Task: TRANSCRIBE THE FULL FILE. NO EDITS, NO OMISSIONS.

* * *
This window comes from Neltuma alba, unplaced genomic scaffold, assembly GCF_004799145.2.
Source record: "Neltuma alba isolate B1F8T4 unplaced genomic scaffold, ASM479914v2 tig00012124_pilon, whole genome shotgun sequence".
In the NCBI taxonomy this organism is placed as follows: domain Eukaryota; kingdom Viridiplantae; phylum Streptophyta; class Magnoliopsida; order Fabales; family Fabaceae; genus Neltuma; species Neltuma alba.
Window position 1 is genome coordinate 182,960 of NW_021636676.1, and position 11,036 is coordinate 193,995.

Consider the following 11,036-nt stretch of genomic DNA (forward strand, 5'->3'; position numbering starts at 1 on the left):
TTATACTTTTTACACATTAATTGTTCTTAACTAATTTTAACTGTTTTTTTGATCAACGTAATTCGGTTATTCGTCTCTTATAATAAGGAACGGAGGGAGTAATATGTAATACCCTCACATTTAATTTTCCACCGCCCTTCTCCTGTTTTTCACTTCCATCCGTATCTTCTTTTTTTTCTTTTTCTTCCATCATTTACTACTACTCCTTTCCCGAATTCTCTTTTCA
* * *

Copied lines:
This window comes from Neltuma alba, unplaced genomic scaffold, assembly GCF_004799145.2.
Source record: "Neltuma alba isolate B1F8T4 unplaced genomic scaffold, ASM479914v2 tig00012124_pilon, whole genome shotgun sequence".
In the NCBI taxonomy this organism is placed as follows: domain Eukaryota; kingdom Viridiplantae; phylum Streptophyta; class Magnoliopsida; order Fabales; family Fabaceae; genus Neltuma; species Neltuma alba.
Window position 1 is genome coordinate 182,960 of NW_021636676.1, and position 11,036 is coordinate 193,995.

Consider the following 11,036-nt stretch of genomic DNA (forward strand, 5'->3'; position numbering starts at 1 on the left):
TTATACTTTTTACACATTAATTGTTCTTAACTAATTTTAACTGTTTTTTTGATCAACGTAATTCGGTTATTCGTCTCTTATAATAAGGAACGGAGGGAGTAATATGTAATACCCTCACATTTAATTTTCCACCGCCCTTCTCCTGTTTTTCACTTCCATCCGTATCTTCTTTTTTTTCTTTTTCTTCCATCATTTACTACTACTCCTTTCCCGAATTCTCTTTTCA